Much of this morning's interview between CNBC's Steve Liesman and Dallas Fed's Robert Kaplan was pre-scripted and uneventful, representing the latest canned discussion of the Fed's rate hike and normalization plans. Specifically, the former Goldman partner and current Dallas Fed preident once again laid out a noted course for a fairly aggressive path of rate hikes coupled with reductions in the central bank's balance sheet for the remainder of the year.
Still, there were two notable highlights.
First, Kaplan doesn't think that's because the economy is about to take off. Instead, the regional Fed president sees growth likely continuing on the path of about 2% and not the 3% or higher GDP boom forecast in President Donald Trump's budget.
"Two things drive GDP: growth in the labor force and growth in productivity," he said. "The problem is labor force growth is very sluggish. And my own judgment and our economists at the Dallas Fed think it's going to continue to be sluggish the next 10 years because the population is aging and labor force growth therefore is slowing." Despite his structural pessimism, Kaplan said he foresees two more interest rate increases in 2017 and a start to the the unwind of the Fed's $4.5 trillion bond portfolio, a process which as BofA explained earlier could lead to some dramatic fireworks in bonds and stocks.
"I think that removal of accommodation should be done gradually and patiently." Kaplan said the balance sheet should be "substantially less" than it is today but conceded that it likely will remain above $2 trillion. "I don't want to put a specific number on it. If somebody says in the 2s, that sounds about right to me," he said.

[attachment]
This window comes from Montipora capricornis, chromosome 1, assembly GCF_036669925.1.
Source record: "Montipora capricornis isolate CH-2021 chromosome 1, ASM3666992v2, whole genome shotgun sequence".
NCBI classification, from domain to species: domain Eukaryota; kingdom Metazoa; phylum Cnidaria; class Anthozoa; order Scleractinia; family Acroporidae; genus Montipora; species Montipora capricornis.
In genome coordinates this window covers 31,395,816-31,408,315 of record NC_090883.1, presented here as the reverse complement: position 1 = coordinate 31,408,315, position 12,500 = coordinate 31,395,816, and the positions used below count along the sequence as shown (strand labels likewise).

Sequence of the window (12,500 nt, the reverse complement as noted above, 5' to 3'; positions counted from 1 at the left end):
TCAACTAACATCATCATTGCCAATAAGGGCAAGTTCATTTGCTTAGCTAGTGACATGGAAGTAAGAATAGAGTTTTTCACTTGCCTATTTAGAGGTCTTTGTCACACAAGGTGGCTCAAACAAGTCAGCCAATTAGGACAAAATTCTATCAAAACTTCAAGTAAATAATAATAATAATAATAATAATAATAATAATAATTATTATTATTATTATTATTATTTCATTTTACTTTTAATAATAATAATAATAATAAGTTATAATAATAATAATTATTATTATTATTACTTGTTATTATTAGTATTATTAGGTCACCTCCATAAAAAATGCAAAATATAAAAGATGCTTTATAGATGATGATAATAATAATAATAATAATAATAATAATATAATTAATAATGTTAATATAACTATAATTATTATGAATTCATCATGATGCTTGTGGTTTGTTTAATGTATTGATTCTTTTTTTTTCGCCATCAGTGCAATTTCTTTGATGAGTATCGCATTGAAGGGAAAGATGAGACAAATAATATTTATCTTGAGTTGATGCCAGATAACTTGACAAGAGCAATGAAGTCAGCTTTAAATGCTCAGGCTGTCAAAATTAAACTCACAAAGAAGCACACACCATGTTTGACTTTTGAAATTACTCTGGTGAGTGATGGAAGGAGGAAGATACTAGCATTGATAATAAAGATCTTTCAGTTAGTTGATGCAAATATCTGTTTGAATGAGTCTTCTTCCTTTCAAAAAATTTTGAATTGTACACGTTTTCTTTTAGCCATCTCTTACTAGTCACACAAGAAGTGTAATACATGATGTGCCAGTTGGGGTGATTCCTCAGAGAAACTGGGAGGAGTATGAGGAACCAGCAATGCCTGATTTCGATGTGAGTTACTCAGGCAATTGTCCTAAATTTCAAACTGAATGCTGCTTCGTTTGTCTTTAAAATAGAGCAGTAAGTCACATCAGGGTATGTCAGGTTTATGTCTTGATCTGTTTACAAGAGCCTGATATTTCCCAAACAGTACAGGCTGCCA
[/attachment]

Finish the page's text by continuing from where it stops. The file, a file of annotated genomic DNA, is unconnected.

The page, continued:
Second, and closer to the Fed's real mandate of keeps stocks propped up, Kaplan said that while the record levels of the S&P500 aren't yet flashing "worrisome signals" of an imbalance that risks derailing the U.S. economy, he did make an odd comment, saying that "some correction" in the stock market may be healthy for sustaining the economic expansion for longer.
"What I'm looking for is increased imbalances in the economy, increased leverage and other imbalances because rates are so low. If there were some correction in the stock market that could even be healthy, but also looking at the stock market, other people comment on whether the P/E is too high or too low, what I am looking at is fundamentals particularly earnings growth which has basically been positive. So I don't see a bubble out there. I don't see excesses or imbalances. I am concerned that imbalances may build, but if you ask me today right now it's manageable, but I do think if there were some correction also in the markets, that could actually be a healthy thing."
Needless to say, this is an odd statement for the Fed - which explicitly controls all asset prices through interest rates and its balance sheet - to make, and if taken at face value suggests that Goldman's recent rhetorical question, namely "whether Yellen has lost control of the market", may be more accurate than it seems.